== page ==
The new Audi S5 is symbolic of German carmakers’ thinking that the Indian car market needs a strong dose of tarmac-shredding horsepower and tyre-smoking performance.
Earlier this year, Mercedes-Benz launched the 301bhp A 35 AMG, and BMW let loose with the even more powerful M340i, which packs an impressive 374bhp. Now, Audi has launched a sprightly stunner of a car that bristles with aggression, and is raring to make its presence felt in the high-performance sedans segment. Floor the throttle, and the S5 screams in ecstasy, lunging towards the horizon at an astonishing pace. The S5 is powered by a turbocharged 3.0-litre V6 TFSI petrol engine that produces 354bhp and 500Nm of torque; it’s a snarling, howling animal of an engine straining to be let off the leash, and allowed to run wild. Its sheer exuberance makes the S5 an intoxicating, addictive experience that leaves you aching for more.
The S5 is equipped with a quattro permanent all-wheel-drive, with rear-biased 40:60 front/rear torque distribution in normal driving conditions. The engine sends its power to all four wheels via an 8-speed Tiptronic transmission, which is fast, smooth, and perfectly matched to the powerful V6. Zero to 100kph comes up in just 4.8 seconds, and the top speed is 250kph. Of course, the top speed is only of academic interest in most driving circumstances and rarely achievable on our roads, but the S5’s acceleration is endlessly entertaining; you find yourself looking for opportunities to slow down only so that you can again – and again, and again – floor the throttle, and listen to the orgasmic screaming of that Audi six-cylinder engine, as it propels the car to triple-digit speeds.
Along with quattro AWD, the S5 is fitted with sophisticated multi-link suspension at both ends, taut and primed for hard cornering action. While the quattro AWD system sends 60 per cent of the power to the rear wheels in normal driving conditions, the car is fitted with a self-locking centre differential. It can send up to 70 per cent of the power to the front or up to 85 per cent to the rear when it detects slip at either end, making the car very sure-footed even in tricky conditions. Plus, there’s electronic stabilisation control and sticky, low-profile Bridgestone Potenza-shod 19-inch alloy wheels, all of which ensure that the S5 offers a leech-like grip around fast bends.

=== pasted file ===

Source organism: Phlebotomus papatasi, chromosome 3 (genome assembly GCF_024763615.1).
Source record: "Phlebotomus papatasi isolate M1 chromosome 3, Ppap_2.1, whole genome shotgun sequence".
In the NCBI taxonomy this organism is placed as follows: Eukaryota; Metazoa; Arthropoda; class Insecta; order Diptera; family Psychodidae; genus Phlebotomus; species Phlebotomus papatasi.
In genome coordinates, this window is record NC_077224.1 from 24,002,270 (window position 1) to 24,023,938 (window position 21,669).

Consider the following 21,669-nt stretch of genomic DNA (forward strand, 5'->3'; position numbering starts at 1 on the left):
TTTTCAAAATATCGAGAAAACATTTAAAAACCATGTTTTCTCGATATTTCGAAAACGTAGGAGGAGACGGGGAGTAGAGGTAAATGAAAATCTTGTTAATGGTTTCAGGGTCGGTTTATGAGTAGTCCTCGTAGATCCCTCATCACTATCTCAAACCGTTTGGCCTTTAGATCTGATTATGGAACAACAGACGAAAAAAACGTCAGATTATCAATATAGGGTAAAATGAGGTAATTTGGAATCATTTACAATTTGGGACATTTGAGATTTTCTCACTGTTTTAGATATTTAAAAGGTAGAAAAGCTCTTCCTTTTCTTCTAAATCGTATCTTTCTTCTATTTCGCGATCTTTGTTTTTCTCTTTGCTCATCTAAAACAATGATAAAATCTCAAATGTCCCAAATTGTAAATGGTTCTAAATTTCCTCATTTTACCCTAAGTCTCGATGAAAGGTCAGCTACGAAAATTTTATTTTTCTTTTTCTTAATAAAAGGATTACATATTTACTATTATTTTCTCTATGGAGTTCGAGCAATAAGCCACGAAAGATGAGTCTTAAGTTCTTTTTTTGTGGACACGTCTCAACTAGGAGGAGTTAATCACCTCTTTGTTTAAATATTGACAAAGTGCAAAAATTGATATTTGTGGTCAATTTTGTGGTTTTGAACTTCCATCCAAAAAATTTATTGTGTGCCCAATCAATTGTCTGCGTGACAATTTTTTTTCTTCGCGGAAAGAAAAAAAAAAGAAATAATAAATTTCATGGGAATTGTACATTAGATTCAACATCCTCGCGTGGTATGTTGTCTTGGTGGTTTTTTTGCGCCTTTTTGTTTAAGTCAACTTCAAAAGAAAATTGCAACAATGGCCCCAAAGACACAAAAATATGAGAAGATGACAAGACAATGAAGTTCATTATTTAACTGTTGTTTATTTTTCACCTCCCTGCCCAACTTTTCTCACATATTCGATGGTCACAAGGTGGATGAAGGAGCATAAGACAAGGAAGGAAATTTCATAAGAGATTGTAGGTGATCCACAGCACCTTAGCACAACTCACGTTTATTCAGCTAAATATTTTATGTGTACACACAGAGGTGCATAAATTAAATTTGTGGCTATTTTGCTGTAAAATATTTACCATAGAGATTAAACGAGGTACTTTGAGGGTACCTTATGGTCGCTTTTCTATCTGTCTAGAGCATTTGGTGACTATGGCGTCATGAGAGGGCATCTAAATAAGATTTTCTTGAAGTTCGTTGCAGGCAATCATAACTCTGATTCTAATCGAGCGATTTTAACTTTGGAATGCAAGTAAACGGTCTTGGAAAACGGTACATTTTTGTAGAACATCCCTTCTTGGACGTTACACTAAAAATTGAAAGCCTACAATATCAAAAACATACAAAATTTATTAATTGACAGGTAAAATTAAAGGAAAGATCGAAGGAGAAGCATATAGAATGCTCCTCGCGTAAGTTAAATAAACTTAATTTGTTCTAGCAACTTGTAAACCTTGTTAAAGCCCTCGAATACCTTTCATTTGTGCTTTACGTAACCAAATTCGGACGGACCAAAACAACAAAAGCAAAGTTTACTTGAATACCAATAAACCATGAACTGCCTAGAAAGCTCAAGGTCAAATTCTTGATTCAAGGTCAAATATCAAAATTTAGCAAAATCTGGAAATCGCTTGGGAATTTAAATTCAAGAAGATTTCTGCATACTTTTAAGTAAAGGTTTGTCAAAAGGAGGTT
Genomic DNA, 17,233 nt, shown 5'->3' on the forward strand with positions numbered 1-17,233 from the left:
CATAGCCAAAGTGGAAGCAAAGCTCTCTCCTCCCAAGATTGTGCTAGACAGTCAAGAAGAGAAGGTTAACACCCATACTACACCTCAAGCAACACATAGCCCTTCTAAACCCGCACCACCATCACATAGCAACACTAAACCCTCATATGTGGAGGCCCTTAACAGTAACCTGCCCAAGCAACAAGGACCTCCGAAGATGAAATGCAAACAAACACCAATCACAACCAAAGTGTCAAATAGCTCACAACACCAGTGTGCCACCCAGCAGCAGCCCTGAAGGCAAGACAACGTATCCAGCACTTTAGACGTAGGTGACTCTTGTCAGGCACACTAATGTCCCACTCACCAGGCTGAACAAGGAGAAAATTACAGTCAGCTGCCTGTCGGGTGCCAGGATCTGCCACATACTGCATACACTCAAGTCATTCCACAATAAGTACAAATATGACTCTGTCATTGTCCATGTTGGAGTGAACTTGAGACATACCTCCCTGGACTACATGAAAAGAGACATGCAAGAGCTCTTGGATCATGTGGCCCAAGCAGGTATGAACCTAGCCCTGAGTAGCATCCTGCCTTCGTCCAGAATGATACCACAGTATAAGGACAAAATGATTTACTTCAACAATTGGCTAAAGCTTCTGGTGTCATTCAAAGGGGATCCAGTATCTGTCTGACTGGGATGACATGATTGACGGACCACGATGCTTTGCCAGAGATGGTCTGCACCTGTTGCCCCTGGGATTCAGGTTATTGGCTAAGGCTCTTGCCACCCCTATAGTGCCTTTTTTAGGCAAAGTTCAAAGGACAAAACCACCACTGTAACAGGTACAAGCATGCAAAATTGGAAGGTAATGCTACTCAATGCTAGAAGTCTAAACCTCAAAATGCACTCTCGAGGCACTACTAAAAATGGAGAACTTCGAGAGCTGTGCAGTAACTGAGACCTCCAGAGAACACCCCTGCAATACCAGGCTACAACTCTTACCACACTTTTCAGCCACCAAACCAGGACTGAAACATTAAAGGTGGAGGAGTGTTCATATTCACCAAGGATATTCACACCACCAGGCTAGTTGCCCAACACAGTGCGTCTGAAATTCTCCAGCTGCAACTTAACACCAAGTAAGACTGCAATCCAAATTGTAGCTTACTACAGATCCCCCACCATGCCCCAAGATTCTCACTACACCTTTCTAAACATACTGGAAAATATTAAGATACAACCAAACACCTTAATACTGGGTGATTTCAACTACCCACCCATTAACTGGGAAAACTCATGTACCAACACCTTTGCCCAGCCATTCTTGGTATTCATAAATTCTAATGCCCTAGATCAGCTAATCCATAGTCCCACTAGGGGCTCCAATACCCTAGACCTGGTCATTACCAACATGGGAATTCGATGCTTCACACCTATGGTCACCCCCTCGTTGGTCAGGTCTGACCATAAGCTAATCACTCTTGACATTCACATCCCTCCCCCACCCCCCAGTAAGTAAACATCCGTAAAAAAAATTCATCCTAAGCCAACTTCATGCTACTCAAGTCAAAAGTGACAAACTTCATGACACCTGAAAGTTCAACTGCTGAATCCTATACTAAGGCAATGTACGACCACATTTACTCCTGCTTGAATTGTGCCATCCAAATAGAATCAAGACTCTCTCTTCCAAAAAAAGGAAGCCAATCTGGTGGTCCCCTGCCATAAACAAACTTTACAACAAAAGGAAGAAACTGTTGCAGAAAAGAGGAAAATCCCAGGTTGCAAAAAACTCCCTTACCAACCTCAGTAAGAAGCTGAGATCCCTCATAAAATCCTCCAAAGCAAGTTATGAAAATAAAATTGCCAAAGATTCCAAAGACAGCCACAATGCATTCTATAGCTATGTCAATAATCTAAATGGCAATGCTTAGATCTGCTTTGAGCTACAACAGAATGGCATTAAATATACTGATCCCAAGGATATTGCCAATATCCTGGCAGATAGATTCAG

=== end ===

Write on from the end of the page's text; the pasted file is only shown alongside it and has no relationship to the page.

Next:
Around a series of quick, 90-degree left- and right-hand corners at MW’s remote secret test location in NCR, which is generally deserted at most times of the day, I pushed the S5 as hard as I dared, but barely managed to elicit a chirp or two from the tyres, which simply refused to let go. The brakes feel sharp and responsive, letting you brake late for corners, which the S5 carves up like a surgeon’s scalpel, followed by relentless acceleration provided by the turbo V6 while you enjoy its operatic soprano. It’s a great pity that one needs to spend close to Rs 80 lakh to enjoy such automotive bravura, and the vast majority of drivers will, of course, never get to experience the S5. Life isn’t fair.
The S5 combines performance with stylish good looks. As you can see in the pictures, it is blessed with sharp, confident lines, muscular bodywork and an aggressive, low-slung stance that entirely suits the car. The paintwork is a particularly fetching shade of blue, perfectly offset by the graphite-grey of the alloy wheels and the subtle, restrained use of matt-finish metal trim on the window frames, front grille, as well as front and rear bumpers. Following in the footsteps of its even sportier RS cousins, the S5 Sportback keeps it tight and taut, like a professional athlete in peak physical condition. You look at it, and you know it means business.
The S5’s cabin is, again, exceptionally well put together, with high levels of fit and finish and high-grade materials all around. The leather/Alcantara seats look and feel terrific and are very comfortable, though the cabin is best suited for only four adults; the transmission tunnel eats into the space at the back, and squeezing a fifth occupant into the rear bench is a challenge. Then again, this is a driver-focused car, and the cockpit is among the best in the business, with a fully power-adjustable seat, chunky steering wheel, Audi’s very useful and configurable ‘virtual cockpit’ digital instrumentation, easy smartphone connectivity, and an intuitive infotainment system that’s easy to use.
There are multiple driving modes that alter the car’s behaviour to suit your mood, though I have to admit I put it in ‘dynamic’, and just left it there. And while I’m sure it sounds terrific, I also did not bother with the S5’s high-end 19-speaker Bang & Olufsen sound system; for me, the S5’s turbocharged six-cylinder soundtrack is better than any rock band you care to name.
The Audi S5 Sportback comes with an ex-showroom price tag of Rs 79 lakh, but with the stratospheric levels of performance it offers, it’s worth the price. Every time you drive it, and mash its throttle to the floor, the S5 transports you into an alternative reality – one where the roads are always wide, smooth, and empty, where there are no speed limits, and where a German V6 outdoes Bach and Beethoven. The S5 is truly spectacular, and that’s all there is to it.